Technologies: ‘Seamless mobility’ is a historically grown vision held by architects, planners, and engineers. Optimizing city spaces for the mobility of people, vehicles, goods and so on, with minimum loss of time and energy, has mobilized innovation, capital and entrepreneurial capacities.
Practices: Networked urban mobility infrastructures enable and limit everyday mobile practices of people at the same time. Based upon advanced mobile devices, people can manage complex arrangements of socio-spatial organization, scheduling, and negotiations.
Companies: For the sustainability of urban mobilities modification within companies are a key issue. The rise of the Internet and the spread of mobile computers and mobile phones, as well as recent developments such as Cloud computing have been mobilizing businesses in a way not imaginable only some years ago.
Governance & Planning: The need for sustainable mobilities in urban environments pressures urban politics. ‘Reflexive governance’ and the capacity to allocate expertise and knowledge at the right place and to the right time, is prerequisite for developing non-destructive future-oriented strategies for low carbon and socially inclusive mobilities.
Ethics/responsibilities: Considerations and systematic analysis of the ethical implication of mobility solutions is a research deficit. I.e. overcoming automobility and car-dependency in the Western societies without offering alternative ways of transport in rural areas. Or the use of ICT’s both in mobility research in form of mobile methods and in the application of mobility solutions such as Intelligent Transport Systems highlights problems of surveillance and privacy.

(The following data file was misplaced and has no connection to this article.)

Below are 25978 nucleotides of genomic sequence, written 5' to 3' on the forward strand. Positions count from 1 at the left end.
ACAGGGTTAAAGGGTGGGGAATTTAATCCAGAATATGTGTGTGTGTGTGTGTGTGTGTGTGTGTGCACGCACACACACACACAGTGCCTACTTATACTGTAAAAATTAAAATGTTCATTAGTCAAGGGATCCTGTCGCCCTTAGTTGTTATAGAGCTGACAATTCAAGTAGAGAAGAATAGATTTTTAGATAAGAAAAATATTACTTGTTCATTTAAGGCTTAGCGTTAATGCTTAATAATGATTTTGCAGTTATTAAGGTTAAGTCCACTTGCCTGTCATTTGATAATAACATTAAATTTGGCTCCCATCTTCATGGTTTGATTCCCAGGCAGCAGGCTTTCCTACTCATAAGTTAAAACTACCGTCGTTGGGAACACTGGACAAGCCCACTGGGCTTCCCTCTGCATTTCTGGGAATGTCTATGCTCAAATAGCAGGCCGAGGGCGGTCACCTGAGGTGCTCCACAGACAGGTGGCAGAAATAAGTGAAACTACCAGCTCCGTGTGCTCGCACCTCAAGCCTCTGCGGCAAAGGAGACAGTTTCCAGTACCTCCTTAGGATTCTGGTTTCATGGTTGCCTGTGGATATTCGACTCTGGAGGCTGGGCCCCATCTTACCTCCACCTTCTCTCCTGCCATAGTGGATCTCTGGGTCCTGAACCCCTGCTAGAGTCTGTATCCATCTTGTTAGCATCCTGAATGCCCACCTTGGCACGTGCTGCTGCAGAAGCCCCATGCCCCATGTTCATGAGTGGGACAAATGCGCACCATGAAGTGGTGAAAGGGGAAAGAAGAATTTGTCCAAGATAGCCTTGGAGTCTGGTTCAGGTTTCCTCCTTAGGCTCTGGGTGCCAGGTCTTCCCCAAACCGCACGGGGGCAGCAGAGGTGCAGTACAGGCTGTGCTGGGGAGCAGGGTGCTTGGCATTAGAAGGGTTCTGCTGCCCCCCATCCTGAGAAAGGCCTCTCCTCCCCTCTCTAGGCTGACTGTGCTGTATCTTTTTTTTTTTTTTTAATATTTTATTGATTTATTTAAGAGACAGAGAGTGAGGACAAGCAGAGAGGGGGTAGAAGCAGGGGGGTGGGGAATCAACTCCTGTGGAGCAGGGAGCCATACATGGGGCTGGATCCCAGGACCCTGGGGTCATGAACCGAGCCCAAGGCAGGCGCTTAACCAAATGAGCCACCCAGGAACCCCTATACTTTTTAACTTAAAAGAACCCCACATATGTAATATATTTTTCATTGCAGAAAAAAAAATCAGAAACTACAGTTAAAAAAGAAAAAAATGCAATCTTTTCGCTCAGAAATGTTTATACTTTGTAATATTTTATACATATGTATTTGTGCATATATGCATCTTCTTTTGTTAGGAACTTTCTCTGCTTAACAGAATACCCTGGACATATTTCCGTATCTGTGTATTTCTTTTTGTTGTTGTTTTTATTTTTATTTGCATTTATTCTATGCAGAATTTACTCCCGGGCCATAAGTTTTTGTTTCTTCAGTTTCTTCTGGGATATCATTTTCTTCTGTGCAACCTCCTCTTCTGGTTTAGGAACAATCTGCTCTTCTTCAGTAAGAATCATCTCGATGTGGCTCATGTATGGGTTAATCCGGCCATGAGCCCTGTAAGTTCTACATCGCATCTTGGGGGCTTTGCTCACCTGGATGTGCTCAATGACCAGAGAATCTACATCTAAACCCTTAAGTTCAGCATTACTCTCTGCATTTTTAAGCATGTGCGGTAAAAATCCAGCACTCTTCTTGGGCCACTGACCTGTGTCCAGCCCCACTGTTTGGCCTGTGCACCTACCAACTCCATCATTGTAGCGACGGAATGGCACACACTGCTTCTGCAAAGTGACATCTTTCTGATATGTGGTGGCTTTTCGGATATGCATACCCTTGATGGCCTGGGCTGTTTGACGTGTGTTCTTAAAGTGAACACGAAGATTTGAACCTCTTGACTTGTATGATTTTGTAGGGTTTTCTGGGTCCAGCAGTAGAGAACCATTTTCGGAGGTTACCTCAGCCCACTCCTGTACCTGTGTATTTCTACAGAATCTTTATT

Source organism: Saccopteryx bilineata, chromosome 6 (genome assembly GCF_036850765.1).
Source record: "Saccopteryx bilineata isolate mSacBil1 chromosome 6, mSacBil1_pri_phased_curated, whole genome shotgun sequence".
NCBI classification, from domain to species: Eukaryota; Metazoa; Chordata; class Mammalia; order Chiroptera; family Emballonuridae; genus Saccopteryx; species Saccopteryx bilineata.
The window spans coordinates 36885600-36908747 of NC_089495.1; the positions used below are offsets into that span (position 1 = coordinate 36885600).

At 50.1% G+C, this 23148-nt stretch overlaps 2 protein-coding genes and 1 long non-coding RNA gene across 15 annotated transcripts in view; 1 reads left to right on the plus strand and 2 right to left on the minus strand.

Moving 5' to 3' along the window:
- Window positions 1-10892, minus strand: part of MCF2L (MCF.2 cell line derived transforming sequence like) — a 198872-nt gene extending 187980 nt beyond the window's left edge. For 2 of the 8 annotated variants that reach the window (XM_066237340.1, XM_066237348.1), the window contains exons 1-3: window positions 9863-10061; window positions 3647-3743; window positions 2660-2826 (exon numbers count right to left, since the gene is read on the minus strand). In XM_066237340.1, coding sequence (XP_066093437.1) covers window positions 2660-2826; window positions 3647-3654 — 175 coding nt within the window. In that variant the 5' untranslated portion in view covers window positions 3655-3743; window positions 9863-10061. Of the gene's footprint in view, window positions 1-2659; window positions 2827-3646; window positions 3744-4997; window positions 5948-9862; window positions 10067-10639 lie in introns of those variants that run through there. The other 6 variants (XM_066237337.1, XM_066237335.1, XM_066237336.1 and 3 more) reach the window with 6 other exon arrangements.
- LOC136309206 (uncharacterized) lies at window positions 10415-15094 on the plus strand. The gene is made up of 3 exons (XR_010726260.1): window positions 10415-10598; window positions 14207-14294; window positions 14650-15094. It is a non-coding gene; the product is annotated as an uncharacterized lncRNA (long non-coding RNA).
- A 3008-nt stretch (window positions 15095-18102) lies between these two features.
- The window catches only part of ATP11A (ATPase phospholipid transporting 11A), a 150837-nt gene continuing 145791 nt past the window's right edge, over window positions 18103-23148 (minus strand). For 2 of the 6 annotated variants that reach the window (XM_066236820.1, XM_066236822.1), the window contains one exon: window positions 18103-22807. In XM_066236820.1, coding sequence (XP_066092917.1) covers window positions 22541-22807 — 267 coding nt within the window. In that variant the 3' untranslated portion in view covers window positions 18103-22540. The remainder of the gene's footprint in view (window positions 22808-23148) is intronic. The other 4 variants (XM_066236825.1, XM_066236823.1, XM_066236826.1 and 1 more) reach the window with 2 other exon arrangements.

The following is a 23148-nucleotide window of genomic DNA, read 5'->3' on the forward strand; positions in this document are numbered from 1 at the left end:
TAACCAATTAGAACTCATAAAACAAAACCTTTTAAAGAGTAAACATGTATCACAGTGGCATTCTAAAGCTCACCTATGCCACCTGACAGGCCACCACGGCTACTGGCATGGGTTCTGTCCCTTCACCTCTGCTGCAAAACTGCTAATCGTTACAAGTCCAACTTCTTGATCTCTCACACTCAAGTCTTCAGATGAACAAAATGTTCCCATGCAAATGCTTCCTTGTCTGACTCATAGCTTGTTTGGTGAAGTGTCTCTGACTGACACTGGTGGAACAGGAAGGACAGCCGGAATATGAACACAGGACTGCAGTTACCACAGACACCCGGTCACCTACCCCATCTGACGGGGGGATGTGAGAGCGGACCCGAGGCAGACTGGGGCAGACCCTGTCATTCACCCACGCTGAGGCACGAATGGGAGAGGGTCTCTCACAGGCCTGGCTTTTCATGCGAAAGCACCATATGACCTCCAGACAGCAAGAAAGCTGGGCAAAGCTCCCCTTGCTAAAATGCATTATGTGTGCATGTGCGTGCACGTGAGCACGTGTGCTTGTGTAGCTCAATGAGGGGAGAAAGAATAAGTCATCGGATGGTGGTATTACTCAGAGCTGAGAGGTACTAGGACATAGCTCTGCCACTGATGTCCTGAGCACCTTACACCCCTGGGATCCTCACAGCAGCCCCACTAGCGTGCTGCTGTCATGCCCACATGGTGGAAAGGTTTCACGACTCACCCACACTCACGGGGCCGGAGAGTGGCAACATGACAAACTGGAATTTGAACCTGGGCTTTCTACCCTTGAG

Arts: Art is yet another point of departure for the Cosmobilities Network towards a transdisciplinary perspective in Mobilities research. We explicitly call for artistic contributions on mobility from fine arts, music, film, writing, performance arts etc.
Mobile Arts Exhibitions: During the conference collaborative research will be generated in the form of on site exhibitions exploring themes of mobilities, cities, cultures, economies and ecologies. The exhibitions will inform and be informed by the discussions at the conference and establishing productive relationships between objects, media, places, landscapes, technologies and atmospheres
The open call has closed, but we now invite abstracts for the following thematic sessions:
Mobility in the arts
New Corporate Mobility Regimes
Energy Transition and E-mobility: a Chance for Convergence?
Doing Ethnography in Hyper Mobile Fields: Methodological Challanges
Embodied Mobility Practices and Everyday Life
Urbanization in “non-urban” Space: the role of Mobilities in new Urban Epistemologies
Art as Mobile Research: The Journey of Making
Abstracts of no more than 300 words should be submitted to Malene Freudendal-Pedersen (Roskilde University), firstname.lastname@example.org or Sven Kesselring (Aalborg University), email@example.com no later than the 28th of May 2014.
Malene Freudendal-Pedersen (RUC), Sven Kesselring (AAU), Line Thorup (RUC), Enza Lissandrello (AAU), Aslak Aamot Kjærulff (RUC), Katrine Hartmann Petersen (RUC), Dorte Norgaard Madsen (AAU) and Birgitte Steen Hansen (RUC).
Malene Freudendal-Pedernsen (RUC), Ole B. Jensen (AAU), Lise Drewes Nielsen (RUC), Kevin Hannam (Leeds University), Sven Kesselring (AAU), Katharina Manderscheid (Universiät Luzern)